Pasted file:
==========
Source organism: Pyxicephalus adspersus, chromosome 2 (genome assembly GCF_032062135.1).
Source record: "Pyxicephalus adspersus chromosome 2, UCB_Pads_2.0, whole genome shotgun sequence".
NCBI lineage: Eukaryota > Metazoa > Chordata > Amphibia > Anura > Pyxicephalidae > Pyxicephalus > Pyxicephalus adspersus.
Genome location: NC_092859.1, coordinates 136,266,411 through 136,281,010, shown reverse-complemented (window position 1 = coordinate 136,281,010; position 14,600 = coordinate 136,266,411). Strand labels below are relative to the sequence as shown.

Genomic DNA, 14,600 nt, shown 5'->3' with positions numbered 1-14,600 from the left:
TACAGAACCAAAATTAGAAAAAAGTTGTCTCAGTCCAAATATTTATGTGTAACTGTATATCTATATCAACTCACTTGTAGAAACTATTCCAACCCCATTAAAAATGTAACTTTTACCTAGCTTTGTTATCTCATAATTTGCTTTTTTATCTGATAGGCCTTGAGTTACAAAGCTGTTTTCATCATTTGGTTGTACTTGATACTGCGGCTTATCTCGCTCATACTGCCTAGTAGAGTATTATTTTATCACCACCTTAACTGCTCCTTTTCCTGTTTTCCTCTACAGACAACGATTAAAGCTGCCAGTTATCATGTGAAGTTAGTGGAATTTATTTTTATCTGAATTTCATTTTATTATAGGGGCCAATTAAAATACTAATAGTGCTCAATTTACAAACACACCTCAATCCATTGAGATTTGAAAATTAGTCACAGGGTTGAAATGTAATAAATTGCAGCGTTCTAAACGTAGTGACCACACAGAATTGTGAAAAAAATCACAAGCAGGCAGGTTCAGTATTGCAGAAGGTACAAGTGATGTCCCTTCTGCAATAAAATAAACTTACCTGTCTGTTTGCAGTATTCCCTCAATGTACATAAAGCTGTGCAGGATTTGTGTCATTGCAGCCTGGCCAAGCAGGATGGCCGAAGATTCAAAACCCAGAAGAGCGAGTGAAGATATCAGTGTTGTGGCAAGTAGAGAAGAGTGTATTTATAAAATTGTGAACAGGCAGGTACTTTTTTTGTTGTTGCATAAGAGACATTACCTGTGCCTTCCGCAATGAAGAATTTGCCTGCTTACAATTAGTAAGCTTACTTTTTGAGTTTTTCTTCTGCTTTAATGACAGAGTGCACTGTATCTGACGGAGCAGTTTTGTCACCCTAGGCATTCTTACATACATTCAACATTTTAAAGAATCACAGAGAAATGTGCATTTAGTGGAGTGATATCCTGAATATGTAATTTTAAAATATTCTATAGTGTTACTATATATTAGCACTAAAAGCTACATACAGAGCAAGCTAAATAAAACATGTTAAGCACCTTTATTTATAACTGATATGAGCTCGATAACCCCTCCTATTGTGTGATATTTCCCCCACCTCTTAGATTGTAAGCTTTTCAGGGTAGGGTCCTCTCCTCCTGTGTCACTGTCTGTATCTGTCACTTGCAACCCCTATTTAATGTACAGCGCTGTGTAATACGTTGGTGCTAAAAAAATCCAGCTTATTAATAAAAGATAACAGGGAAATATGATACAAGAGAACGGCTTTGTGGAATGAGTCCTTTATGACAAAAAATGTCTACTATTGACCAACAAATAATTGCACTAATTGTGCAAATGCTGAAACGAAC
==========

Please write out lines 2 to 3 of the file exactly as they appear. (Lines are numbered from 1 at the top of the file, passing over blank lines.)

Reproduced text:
Source record: "Pyxicephalus adspersus chromosome 2, UCB_Pads_2.0, whole genome shotgun sequence".
NCBI lineage: Eukaryota > Metazoa > Chordata > Amphibia > Anura > Pyxicephalidae > Pyxicephalus > Pyxicephalus adspersus.